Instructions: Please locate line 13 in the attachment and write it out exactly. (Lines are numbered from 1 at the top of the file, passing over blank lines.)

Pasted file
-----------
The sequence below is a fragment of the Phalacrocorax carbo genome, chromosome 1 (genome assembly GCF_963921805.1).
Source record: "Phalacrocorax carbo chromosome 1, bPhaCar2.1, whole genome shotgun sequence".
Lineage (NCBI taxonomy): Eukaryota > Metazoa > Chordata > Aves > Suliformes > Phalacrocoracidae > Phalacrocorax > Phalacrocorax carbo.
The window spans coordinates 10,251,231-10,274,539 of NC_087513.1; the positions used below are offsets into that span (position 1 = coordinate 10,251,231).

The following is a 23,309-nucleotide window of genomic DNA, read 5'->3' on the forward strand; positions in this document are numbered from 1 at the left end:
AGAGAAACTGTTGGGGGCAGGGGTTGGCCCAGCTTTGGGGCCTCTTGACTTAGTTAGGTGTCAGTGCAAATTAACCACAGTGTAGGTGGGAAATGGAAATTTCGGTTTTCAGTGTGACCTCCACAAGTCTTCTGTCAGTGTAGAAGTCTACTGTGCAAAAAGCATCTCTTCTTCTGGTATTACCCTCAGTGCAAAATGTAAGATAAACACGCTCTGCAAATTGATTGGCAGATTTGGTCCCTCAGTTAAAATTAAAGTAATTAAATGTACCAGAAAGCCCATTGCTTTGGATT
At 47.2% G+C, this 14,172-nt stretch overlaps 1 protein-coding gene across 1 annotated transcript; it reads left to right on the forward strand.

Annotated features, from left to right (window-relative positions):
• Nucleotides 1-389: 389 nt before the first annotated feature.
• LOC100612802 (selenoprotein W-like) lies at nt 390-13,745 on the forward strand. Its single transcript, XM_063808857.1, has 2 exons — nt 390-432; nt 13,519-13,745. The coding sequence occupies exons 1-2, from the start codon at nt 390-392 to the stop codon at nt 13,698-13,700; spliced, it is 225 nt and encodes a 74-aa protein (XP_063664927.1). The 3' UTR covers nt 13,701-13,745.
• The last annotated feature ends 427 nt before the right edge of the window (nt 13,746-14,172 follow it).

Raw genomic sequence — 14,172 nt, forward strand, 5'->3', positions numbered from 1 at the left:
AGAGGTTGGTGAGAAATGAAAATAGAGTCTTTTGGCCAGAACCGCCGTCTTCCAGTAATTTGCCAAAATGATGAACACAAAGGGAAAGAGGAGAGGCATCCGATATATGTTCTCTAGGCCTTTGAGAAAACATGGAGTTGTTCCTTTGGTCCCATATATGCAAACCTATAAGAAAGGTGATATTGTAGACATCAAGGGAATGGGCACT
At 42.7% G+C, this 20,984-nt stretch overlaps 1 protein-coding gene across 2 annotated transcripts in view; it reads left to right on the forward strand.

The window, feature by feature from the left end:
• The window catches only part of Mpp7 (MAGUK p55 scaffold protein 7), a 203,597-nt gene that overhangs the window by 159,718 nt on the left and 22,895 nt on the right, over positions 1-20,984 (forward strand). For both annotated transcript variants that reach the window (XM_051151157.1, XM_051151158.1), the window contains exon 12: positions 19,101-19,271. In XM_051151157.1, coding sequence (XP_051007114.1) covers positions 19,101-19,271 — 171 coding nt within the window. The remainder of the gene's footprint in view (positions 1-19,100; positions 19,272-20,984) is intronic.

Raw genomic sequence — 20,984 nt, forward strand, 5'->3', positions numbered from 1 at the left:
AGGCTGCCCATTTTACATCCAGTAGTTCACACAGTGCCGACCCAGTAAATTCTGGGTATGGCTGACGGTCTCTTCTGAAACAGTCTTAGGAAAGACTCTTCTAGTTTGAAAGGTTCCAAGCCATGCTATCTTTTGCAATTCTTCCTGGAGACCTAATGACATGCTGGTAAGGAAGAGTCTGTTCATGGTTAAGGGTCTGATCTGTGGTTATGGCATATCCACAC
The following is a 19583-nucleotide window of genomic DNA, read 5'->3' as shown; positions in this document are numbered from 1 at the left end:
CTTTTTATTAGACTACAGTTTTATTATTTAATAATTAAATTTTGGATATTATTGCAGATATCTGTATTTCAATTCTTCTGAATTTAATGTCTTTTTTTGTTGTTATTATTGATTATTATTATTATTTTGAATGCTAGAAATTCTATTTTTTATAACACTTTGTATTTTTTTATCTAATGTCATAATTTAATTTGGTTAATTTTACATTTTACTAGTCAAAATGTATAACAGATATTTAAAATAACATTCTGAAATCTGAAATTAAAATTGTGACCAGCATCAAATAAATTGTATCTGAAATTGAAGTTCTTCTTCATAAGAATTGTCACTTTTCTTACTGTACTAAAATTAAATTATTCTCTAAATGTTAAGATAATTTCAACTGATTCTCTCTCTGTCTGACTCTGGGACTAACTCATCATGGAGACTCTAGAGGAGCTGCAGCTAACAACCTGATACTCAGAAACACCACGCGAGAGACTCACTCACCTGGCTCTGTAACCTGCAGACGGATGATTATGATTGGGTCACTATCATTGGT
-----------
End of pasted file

AGAGGTTGGTGAGAAATGAAAATAGAGTCTTTTGGCCAGAACCGCCGTCTTCCAGTAATTTGCCAAAATGATGAACACAAAGGGAAAGAGGAGAGGCATCCGATATATGTTCTCTAGGCCTTTGAGAAAACATGGAGTTGTTCCTTTGGTCCCATATATGCAAACCTATAAGAAAGGTGATATTGTAGACATCAAGGGAATGGGCACT